A couple of points to note follow:
Candidates for Ricciardi's City Council seat full of suggestions For instance, how about having residents dial 311 to report nonemergency problems that police would handle during lulls in the 911 calls? That idea comes from Mark Rauterkus, a swim coach from the South Side Flats who ran for mayor as a Republican but is now a Libertarian.It is funny to see the Neville Ice Arena mention as I'll be putting out a press release on that shortly.
The lead about a "lot of interesting ideas" is on target for what I've been trying to bring to the election and campaign. Many of my ideas have even started to take root within the words of the other candidates.
For example, Krane had NOTHING to say about kids until this meeting with the P-G. He was silent on the most pressing topic within the city. Krane woke up on this, finally, and that is always a good thing. But, I think he is still clueless on how to engage kids -- because it isn't about giving the kids $100 check books.
Krane's got some of the "blue-hair" vote, so someone told me the other week. Plus, I've been making the case that the city has catered to the the seniors for so long that it is no wonder that a few of the kids are dangerous to the rest of us, throughout the city.
The other point Krane raises, starting a bid process for professional services contracts, speaks to a pimple on the face of Pittsburgh. It would end some 'corruption' as a major benefit. It would NOT save much money at all. It would hit against the donors to entrenched candidates. But Krane is way overboard in talking about how much money it would save the city and how much money came to O'Connor in kickbacks to his political campaign. It wasn't $2-million to run a campaign, by the way. That's about a million dollar error.
Mr. Krane, for instance, would focus on "reaching out to young people" with more programming involving community agencies.That is a good example of a 'shot in the dark.'
I understand as well as anyone that nobody has a monopoly on good ideas. Granted, each of the candidates in this campaign brings various elements to the race. But, I've been frustrated with the absence of ideas from Kraus and Koch. They have a couple of things to say -- but they benefit because of the big field. With eight in the race, the lack of bandwidth is helps both Kraus and Koch. And, to a lesser degree, Krane has shown a lack of creativity as well.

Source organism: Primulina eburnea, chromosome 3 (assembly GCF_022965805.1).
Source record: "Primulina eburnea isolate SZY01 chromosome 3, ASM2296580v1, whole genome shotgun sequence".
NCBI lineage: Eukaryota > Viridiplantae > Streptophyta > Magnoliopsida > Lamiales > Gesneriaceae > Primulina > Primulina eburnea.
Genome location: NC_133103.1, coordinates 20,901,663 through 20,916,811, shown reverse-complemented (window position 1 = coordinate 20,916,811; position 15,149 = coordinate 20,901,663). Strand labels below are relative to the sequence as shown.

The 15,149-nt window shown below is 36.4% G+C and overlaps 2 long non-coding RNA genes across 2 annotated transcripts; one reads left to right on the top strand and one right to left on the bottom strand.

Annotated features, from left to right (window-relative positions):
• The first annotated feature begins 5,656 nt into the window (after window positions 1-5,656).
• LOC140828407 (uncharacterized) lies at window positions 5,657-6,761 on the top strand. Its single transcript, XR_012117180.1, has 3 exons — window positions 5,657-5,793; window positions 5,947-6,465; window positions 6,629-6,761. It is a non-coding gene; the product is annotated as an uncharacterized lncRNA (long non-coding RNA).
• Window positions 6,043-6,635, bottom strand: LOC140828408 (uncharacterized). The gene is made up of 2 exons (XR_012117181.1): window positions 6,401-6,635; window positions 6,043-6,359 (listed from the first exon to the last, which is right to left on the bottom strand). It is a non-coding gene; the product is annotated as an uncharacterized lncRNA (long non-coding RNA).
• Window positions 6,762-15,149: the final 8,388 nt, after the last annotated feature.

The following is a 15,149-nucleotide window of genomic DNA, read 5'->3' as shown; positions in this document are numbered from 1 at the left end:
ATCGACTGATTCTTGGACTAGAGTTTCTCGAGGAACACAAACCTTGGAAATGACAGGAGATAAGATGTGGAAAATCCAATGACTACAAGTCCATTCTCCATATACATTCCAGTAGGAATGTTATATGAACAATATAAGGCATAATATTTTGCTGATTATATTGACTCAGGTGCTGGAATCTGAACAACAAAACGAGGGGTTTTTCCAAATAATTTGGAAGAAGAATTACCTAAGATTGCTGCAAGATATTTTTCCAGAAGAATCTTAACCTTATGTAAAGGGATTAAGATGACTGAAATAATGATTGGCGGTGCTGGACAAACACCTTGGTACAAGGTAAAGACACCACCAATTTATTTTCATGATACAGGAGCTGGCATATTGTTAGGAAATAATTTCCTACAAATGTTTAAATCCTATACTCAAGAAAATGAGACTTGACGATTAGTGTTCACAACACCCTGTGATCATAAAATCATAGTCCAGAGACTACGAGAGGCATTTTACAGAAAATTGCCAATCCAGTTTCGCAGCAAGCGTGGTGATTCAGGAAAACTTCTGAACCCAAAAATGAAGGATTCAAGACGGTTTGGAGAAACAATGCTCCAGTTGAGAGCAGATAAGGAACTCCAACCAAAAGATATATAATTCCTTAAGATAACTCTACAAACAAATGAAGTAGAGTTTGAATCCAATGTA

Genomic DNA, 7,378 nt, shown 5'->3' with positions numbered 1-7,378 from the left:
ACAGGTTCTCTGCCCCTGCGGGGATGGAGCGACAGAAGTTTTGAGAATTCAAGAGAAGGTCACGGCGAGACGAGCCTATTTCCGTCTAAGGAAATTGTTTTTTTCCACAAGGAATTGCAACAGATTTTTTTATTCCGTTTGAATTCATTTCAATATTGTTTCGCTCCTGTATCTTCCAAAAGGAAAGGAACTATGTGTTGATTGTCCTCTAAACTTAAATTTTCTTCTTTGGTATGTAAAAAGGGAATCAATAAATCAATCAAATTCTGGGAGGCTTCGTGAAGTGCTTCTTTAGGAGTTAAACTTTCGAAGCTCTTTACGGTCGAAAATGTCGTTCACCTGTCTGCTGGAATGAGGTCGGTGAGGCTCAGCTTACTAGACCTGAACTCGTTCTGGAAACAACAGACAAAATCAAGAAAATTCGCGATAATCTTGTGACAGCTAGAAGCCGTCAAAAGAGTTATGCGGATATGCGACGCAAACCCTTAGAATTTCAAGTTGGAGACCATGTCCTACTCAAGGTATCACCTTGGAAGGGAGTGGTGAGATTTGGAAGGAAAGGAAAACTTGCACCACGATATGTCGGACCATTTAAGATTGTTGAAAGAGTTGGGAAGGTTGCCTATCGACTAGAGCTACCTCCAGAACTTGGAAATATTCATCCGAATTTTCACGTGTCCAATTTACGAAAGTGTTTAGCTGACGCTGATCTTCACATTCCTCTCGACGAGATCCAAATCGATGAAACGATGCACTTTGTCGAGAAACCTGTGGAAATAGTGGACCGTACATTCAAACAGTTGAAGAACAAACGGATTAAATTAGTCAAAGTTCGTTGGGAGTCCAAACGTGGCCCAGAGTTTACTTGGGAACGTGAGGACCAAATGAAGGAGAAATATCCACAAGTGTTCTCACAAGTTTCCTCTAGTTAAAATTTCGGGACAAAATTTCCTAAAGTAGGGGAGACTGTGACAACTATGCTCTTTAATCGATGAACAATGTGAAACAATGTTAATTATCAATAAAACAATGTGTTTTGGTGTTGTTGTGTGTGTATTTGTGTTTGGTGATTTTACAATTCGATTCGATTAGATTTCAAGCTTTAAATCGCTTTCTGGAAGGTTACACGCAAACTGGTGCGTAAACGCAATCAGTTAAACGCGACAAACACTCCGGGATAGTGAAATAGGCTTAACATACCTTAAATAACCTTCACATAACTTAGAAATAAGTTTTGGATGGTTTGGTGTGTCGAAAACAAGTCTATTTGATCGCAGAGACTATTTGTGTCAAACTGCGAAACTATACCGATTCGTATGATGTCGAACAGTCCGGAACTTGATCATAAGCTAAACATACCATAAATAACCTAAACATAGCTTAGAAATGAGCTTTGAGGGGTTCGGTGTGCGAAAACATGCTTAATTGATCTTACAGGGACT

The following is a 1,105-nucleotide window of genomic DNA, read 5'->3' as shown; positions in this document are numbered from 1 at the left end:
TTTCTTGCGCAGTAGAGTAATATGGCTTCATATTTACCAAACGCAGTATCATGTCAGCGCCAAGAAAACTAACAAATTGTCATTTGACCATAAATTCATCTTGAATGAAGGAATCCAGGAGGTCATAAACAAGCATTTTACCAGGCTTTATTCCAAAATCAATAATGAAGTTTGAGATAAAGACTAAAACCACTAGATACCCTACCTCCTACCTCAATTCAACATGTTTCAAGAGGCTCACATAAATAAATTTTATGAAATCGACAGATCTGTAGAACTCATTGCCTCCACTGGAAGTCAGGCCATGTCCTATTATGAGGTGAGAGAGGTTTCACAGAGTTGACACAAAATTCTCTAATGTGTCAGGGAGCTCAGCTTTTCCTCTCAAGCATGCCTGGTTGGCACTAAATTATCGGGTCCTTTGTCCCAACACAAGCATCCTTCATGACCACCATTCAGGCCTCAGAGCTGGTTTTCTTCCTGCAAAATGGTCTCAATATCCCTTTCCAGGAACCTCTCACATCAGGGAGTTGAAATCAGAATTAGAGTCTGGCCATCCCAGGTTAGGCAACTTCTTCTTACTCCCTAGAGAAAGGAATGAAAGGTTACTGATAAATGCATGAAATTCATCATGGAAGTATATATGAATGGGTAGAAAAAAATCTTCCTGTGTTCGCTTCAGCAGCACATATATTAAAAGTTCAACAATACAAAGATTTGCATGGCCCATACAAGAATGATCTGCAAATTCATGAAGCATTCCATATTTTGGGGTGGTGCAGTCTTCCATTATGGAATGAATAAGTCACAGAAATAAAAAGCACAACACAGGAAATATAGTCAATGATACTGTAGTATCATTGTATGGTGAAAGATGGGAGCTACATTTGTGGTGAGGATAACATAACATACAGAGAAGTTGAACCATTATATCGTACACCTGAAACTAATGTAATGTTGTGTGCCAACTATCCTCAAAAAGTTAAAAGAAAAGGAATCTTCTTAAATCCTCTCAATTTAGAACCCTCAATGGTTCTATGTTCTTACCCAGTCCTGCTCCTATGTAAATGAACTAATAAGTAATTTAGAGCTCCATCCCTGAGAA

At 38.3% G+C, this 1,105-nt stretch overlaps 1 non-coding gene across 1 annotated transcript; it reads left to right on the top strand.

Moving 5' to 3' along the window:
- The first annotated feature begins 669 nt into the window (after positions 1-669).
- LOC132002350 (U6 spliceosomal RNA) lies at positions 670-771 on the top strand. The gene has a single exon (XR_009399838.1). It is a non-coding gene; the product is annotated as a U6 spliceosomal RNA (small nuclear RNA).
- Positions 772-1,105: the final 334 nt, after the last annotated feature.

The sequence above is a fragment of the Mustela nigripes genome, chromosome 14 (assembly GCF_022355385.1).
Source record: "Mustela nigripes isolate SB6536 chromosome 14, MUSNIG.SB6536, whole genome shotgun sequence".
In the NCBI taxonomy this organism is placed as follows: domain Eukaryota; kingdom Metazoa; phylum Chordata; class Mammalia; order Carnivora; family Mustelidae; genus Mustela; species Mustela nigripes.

Koch went way out on a limb and said he not only wants to re-pave Arlington Ave, but he has added another street to his list. It is now up to two.
Kraus got talking early in the race and floated an idea. His idea of putting the Zone 3 police station into a building that is outside of the city got let out of the bag -- and few other ideas have seen the light of day from him since. Kraus only frames the issue and then as he talks, he asks a lot of questions. What are we going to do about blight? Well, asking a string of good questions is not what I'd settle for as a solution.
The P-G endorsement editorial that has run in another part of the paper gets its own posting, later. I had hoped that the editorial board would have been able to see through the paper-thin statements that Kraus has been standing upon.
There are upsides in terms of contrasts within the race. And, I'm happy to dish out new ideas at each meeting. It is great to hear the others say "ditto." They can rip the meat off the bones at Platform.For-Pgh.org -- as it was built for that very purpose.
In about a week we'll see what converts to votes.